Call Of Duty: Modern Warfare Isn’t Political, Says Infinity Ward
Infinity Ward’s upcoming reboot of Modern Warfare, a game that has promised to tell a gritty and authentic campaign that addresses the true cost of modern day warfare isn’t political, apparently.
A number of developers and publishers have had to insist in recent years that their games don’t carry any kind of political messages, despite glaring evidence to the contrary (looking at you Ubisoft), in an effort the placate those gamers who insist that politics have no place in their games.
Infinity Ward is now the latest in a long line to tow this line. Modern Warfare’s Campaign Gameplay Director Jacob Minkoff and Studio Narrative Director Taylor Kurosaki, recently spoke to Game Informer in an interview which you can see above, in which they did everything they could to say the game isn’t political while basically admitting that it does in fact have political overtones.
Do we touch topics that bear a resemblance to the geopoltics of the world we live in today? Hell yeah, because that is the subject matter of Modern Warfare. Are we telling a story that has anything to do with the specific governments of any countries that we are portraying? No. So if you’re asking, like, is Trump in the videogame, no, he isn’t.
I can’t imagine that when anyone asks if a video game is political all they mean is whether or not Donald Trump appears in it. Instead, I’d assume they’re getting at whether or not concepts like colonialism, and occupation, and independence, and the imbalance of power are addressed.
Funnily enough, Kurosaki added:
We do talk about concepts like colonialism, and occupation, and independence, and freedom. We don’t maybe say those words specifically, but that’s the realm that we are in. But you could have a game that takes place in revolutionary America talk about those exact same concepts.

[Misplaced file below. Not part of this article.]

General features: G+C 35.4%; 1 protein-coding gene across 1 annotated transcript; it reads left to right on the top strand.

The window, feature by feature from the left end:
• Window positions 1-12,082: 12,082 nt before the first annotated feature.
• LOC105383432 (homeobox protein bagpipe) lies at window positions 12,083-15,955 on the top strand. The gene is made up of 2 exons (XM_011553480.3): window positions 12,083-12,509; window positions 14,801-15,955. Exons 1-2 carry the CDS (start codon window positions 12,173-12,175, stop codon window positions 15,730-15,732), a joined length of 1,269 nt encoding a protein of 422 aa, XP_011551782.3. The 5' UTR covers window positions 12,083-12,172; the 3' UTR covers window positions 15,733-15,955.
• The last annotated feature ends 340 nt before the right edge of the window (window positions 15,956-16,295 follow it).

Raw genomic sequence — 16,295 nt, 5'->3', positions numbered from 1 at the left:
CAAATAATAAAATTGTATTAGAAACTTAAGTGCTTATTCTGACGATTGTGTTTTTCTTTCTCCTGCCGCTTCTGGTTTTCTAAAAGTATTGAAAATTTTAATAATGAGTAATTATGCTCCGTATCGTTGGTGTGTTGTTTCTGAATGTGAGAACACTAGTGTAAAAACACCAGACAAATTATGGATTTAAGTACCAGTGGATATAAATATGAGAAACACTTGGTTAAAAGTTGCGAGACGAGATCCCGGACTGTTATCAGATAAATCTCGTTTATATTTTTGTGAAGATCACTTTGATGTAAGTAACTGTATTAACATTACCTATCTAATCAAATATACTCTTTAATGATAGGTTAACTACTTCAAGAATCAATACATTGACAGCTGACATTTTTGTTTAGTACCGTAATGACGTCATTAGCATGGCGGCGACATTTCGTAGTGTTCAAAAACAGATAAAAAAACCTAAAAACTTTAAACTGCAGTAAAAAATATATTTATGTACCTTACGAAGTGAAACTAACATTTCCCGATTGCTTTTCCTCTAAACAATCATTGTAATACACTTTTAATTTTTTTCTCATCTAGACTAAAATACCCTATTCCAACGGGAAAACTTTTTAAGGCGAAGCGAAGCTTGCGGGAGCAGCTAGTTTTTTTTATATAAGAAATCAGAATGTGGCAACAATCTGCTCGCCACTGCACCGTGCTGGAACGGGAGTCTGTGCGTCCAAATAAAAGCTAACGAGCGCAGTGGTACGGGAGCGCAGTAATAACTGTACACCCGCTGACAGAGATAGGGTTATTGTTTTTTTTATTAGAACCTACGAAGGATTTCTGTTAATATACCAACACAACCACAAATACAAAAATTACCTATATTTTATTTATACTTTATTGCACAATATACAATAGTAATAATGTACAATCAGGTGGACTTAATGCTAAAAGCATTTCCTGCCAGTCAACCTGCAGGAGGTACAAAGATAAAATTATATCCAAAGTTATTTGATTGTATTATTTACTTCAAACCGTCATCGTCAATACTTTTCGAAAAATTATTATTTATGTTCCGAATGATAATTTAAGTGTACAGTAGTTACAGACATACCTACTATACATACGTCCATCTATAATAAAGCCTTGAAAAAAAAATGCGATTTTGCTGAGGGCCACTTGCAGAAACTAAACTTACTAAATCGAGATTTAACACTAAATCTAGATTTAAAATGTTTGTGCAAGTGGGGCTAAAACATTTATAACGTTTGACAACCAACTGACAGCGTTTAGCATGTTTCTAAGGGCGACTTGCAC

Minkoff concluded that the studio wants to present a number of “different perspectives” in Modern Warfare, but doesn’t want to leave the player with the impression that any one of those perspectives is the “right” one, which is absolutely fair enough.
What we want you to come away with at the end is an understanding of why all these different groups fight, or groups like them, and to have empathy for I think all of them.
Modern Warfare might not directly call out some of the most pressing issues of politics today, but any game that wants to tell a realistic story about global conflict, features a level with child soldiers, and stars a rogue Russian general as its main villain is inertly political – whether you like it or not.
Where I think a lot of people take issue with games they see as “political” is when the game appears to come down on the side of a certain perspective, but a game can absolutely be political without attempting to make a specific case for the left or right – it can address certain themes and concepts without appearing to preach.
It sounds to me as if Modern Warfare is attempting to do just that, but any claims that the game isn’t going to political come off as just a little hard to swallow.
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